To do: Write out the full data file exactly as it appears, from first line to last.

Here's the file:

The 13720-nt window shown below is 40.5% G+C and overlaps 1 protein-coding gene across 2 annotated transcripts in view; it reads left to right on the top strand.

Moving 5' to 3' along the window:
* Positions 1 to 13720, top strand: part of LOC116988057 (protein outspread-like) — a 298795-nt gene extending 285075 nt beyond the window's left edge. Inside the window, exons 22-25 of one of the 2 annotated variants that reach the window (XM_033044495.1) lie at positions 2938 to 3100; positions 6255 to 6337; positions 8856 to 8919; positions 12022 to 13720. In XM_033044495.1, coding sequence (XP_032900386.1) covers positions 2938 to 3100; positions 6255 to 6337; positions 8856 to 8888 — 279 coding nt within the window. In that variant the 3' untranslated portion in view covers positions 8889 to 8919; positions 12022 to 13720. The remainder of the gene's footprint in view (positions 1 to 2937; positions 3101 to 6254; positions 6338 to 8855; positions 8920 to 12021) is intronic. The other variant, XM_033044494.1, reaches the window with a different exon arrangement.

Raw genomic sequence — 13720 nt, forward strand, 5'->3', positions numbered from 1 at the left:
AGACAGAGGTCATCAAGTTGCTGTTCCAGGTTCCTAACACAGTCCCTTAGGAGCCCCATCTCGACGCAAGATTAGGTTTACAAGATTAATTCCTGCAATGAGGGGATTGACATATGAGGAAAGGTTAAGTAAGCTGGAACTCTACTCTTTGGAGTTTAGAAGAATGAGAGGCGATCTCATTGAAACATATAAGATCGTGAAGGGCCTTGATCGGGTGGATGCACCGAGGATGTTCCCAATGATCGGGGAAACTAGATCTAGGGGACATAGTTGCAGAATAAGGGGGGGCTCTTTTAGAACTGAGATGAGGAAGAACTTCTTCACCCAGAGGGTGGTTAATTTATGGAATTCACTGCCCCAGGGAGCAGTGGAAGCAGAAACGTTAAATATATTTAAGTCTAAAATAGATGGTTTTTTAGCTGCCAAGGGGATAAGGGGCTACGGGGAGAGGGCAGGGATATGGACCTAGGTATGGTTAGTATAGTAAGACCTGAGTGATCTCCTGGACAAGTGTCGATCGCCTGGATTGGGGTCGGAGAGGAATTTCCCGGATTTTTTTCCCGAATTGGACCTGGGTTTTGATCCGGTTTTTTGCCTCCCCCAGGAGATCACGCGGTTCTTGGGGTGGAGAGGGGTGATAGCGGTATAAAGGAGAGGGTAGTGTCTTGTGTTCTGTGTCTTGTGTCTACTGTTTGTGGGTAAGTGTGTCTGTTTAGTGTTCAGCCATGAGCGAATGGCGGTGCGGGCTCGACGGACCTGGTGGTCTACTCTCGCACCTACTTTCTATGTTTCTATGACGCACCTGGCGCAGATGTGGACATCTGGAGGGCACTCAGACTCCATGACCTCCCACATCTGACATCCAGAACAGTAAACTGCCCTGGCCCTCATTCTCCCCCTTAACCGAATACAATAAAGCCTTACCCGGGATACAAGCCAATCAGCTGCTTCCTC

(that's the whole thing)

The 13720-nt window shown below is 40.5% G+C and overlaps 1 protein-coding gene across 2 annotated transcripts in view; it reads left to right on the top strand.

Moving 5' to 3' along the window:
* Positions 1 to 13720, top strand: part of LOC116988057 (protein outspread-like) — a 298795-nt gene extending 285075 nt beyond the window's left edge. Inside the window, exons 22-25 of one of the 2 annotated variants that reach the window (XM_033044495.1) lie at positions 2938 to 3100; positions 6255 to 6337; positions 8856 to 8919; positions 12022 to 13720. In XM_033044495.1, coding sequence (XP_032900386.1) covers positions 2938 to 3100; positions 6255 to 6337; positions 8856 to 8888 — 279 coding nt within the window. In that variant the 3' untranslated portion in view covers positions 8889 to 8919; positions 12022 to 13720. The remainder of the gene's footprint in view (positions 1 to 2937; positions 3101 to 6254; positions 6338 to 8855; positions 8920 to 12021) is intronic. The other variant, XM_033044494.1, reaches the window with a different exon arrangement.

Raw genomic sequence — 13720 nt, forward strand, 5'->3', positions numbered from 1 at the left:
AGACAGAGGTCATCAAGTTGCTGTTCCAGGTTCCTAACACAGTCCCTTAGGAGCCCCATCTCGACGCAAGATTAGGTTTACAAGATTAATTCCTGCAATGAGGGGATTGACATATGAGGAAAGGTTAAGTAAGCTGGAACTCTACTCTTTGGAGTTTAGAAGAATGAGAGGCGATCTCATTGAAACATATAAGATCGTGAAGGGCCTTGATCGGGTGGATGCACCGAGGATGTTCCCAATGATCGGGGAAACTAGATCTAGGGGACATAGTTGCAGAATAAGGGGGGGCTCTTTTAGAACTGAGATGAGGAAGAACTTCTTCACCCAGAGGGTGGTTAATTTATGGAATTCACTGCCCCAGGGAGCAGTGGAAGCAGAAACGTTAAATATATTTAAGTCTAAAATAGATGGTTTTTTAGCTGCCAAGGGGATAAGGGGCTACGGGGAGAGGGCAGGGATATGGACCTAGGTATGGTTAGTATAGTAAGACCTGAGTGATCTCCTGGACAAGTGTCGATCGCCTGGATTGGGGTCGGAGAGGAATTTCCCGGATTTTTTTCCCGAATTGGACCTGGGTTTTGATCCGGTTTTTTGCCTCCCCCAGGAGATCACGCGGTTCTTGGGGTGGAGAGGGGTGATAGCGGTATAAAGGAGAGGGTAGTGTCTTGTGTTCTGTGTCTTGTGTCTACTGTTTGTGGGTAAGTGTGTCTGTTTAGTGTTCAGCCATGAGCGAATGGCGGTGCGGGCTCGACGGACCTGGTGGTCTACTCTCGCACCTACTTTCTATGTTTCTATGACGCACCTGGCGCAGATGTGGACATCTGGAGGGCACTCAGACTCCATGACCTCCCACATCTGACATCCAGAACAGTAAACTGCCCTGGCCCTCATTCTCCCCCTTAACCGAATACAATAAAGCCTTACCCGGGATACAAGCCAATCAGCTGCTTCCTC